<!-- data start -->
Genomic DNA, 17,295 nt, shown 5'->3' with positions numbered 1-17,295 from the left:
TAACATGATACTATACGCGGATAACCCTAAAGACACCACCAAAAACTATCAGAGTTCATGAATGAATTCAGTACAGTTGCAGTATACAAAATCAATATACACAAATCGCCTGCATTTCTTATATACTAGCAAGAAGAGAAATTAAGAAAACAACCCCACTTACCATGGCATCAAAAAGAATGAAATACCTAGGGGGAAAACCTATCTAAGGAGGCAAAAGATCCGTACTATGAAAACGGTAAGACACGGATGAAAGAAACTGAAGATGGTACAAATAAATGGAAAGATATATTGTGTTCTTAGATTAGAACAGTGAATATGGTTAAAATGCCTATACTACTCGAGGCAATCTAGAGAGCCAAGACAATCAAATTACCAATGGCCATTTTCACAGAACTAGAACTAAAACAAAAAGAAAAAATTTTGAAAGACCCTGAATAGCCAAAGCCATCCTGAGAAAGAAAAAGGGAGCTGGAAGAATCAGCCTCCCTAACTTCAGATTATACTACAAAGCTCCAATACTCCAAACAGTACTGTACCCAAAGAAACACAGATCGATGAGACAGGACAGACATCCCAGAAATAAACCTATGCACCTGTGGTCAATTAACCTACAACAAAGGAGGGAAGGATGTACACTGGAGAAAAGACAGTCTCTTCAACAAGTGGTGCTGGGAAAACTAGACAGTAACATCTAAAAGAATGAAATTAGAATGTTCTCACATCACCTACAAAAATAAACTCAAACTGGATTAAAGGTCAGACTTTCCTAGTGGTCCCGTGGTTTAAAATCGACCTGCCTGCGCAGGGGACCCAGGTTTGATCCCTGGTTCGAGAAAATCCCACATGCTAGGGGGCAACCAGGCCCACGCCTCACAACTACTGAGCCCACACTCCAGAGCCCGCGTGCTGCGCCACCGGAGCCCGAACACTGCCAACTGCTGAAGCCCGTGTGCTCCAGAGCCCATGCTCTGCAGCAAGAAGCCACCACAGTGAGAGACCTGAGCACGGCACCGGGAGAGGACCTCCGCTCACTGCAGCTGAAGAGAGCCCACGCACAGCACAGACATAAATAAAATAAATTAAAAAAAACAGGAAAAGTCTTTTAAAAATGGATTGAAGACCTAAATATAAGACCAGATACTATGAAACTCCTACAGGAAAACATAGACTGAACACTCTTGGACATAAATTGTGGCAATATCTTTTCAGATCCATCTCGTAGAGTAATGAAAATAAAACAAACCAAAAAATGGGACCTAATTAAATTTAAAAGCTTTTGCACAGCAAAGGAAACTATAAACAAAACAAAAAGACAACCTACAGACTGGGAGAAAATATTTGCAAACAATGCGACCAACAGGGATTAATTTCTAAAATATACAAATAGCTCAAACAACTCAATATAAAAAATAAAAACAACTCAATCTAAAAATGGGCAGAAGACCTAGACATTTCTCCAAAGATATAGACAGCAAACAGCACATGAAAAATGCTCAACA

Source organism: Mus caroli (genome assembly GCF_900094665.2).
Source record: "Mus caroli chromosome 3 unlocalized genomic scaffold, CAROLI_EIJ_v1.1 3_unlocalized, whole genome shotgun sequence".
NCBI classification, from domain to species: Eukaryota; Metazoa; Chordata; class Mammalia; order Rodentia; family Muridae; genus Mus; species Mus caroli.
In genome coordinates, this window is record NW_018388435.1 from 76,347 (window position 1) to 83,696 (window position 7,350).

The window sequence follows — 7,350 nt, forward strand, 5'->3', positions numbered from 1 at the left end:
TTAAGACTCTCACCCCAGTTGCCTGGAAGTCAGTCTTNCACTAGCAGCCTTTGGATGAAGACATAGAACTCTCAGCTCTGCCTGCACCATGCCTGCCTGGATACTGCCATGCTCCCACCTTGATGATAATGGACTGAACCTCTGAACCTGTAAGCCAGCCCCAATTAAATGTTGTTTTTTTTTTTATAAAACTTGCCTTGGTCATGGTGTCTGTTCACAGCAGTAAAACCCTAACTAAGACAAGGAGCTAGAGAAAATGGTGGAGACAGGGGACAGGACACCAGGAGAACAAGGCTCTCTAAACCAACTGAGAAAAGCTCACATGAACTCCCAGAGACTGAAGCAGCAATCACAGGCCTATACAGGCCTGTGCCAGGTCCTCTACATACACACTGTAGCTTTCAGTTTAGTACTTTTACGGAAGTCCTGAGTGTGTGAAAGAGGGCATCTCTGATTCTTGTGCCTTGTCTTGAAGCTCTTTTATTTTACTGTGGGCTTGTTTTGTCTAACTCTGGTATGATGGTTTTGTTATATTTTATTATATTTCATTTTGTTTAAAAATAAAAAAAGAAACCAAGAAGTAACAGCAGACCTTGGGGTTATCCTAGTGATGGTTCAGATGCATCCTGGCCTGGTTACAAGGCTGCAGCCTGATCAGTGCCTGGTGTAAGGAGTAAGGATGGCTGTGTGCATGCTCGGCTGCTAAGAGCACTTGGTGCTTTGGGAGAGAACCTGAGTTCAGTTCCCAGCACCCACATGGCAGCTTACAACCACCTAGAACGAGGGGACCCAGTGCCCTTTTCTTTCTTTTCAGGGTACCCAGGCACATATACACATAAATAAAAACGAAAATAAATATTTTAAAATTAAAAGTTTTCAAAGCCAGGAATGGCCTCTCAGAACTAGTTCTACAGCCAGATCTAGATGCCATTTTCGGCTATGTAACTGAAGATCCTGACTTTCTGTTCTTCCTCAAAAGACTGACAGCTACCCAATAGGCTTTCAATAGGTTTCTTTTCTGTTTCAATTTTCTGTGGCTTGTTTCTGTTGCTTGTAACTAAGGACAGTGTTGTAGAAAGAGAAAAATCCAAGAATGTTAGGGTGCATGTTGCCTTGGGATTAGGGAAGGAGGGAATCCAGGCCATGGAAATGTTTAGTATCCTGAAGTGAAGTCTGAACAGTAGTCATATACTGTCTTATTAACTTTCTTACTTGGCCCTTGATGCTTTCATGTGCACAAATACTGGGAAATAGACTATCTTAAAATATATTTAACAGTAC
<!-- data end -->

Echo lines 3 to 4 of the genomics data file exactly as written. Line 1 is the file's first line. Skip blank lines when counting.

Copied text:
Source organism: Mus caroli (genome assembly GCF_900094665.2).
Source record: "Mus caroli chromosome 3 unlocalized genomic scaffold, CAROLI_EIJ_v1.1 3_unlocalized, whole genome shotgun sequence".